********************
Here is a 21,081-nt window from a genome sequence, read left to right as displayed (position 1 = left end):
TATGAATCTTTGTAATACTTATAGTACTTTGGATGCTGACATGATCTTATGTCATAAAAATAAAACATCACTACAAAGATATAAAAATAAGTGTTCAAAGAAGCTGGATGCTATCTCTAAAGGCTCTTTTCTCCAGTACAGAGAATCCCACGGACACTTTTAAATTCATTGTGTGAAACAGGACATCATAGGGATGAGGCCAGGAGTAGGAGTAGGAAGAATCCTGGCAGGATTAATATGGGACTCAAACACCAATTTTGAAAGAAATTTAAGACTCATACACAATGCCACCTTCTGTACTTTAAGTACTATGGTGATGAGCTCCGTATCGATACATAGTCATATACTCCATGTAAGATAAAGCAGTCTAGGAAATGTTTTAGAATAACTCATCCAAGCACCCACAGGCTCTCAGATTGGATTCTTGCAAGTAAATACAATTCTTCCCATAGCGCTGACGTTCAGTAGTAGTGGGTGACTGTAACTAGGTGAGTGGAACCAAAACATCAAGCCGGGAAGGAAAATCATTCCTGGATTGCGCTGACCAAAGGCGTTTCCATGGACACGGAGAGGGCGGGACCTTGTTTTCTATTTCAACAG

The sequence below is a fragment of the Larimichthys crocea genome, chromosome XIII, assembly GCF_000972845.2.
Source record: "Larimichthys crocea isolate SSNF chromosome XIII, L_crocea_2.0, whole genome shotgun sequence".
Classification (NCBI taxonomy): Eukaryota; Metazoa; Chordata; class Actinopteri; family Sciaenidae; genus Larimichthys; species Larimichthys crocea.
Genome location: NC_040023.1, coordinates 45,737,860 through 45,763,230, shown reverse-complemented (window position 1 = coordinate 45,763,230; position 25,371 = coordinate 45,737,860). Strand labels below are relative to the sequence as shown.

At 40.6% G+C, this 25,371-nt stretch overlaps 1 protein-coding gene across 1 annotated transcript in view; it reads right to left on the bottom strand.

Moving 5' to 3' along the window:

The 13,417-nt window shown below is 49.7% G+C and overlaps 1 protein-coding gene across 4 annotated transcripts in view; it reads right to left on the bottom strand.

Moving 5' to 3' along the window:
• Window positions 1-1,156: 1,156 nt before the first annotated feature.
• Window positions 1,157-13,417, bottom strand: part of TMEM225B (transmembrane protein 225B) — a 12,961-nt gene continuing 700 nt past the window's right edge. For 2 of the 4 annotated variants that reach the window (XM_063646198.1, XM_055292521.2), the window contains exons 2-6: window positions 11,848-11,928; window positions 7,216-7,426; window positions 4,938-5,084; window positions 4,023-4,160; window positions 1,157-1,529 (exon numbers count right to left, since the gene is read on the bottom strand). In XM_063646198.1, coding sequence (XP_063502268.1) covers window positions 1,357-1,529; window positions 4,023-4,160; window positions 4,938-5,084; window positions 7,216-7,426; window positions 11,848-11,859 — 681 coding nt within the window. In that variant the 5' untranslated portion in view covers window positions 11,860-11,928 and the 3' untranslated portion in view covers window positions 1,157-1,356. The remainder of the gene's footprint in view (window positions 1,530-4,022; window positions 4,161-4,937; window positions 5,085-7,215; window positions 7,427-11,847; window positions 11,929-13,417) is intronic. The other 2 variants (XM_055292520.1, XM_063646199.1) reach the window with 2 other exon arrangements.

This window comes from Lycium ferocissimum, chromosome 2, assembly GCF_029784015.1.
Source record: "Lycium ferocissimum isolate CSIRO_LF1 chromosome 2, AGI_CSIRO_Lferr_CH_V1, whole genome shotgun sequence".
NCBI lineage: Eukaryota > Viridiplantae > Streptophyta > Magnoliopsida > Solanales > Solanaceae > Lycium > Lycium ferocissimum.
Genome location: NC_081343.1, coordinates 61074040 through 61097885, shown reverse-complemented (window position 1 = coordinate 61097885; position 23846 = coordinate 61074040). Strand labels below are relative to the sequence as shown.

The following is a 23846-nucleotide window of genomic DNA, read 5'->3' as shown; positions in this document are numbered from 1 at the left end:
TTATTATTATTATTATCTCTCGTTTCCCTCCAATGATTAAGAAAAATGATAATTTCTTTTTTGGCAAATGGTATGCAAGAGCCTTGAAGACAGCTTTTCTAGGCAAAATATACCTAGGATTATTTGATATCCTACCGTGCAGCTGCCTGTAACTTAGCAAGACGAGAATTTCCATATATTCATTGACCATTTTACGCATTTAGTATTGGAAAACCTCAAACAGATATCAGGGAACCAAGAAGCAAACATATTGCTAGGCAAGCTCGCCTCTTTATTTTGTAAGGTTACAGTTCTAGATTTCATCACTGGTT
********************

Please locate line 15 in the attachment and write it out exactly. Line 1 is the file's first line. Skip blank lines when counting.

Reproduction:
NCBI lineage: Eukaryota > Viridiplantae > Streptophyta > Magnoliopsida > Solanales > Solanaceae > Lycium > Lycium ferocissimum.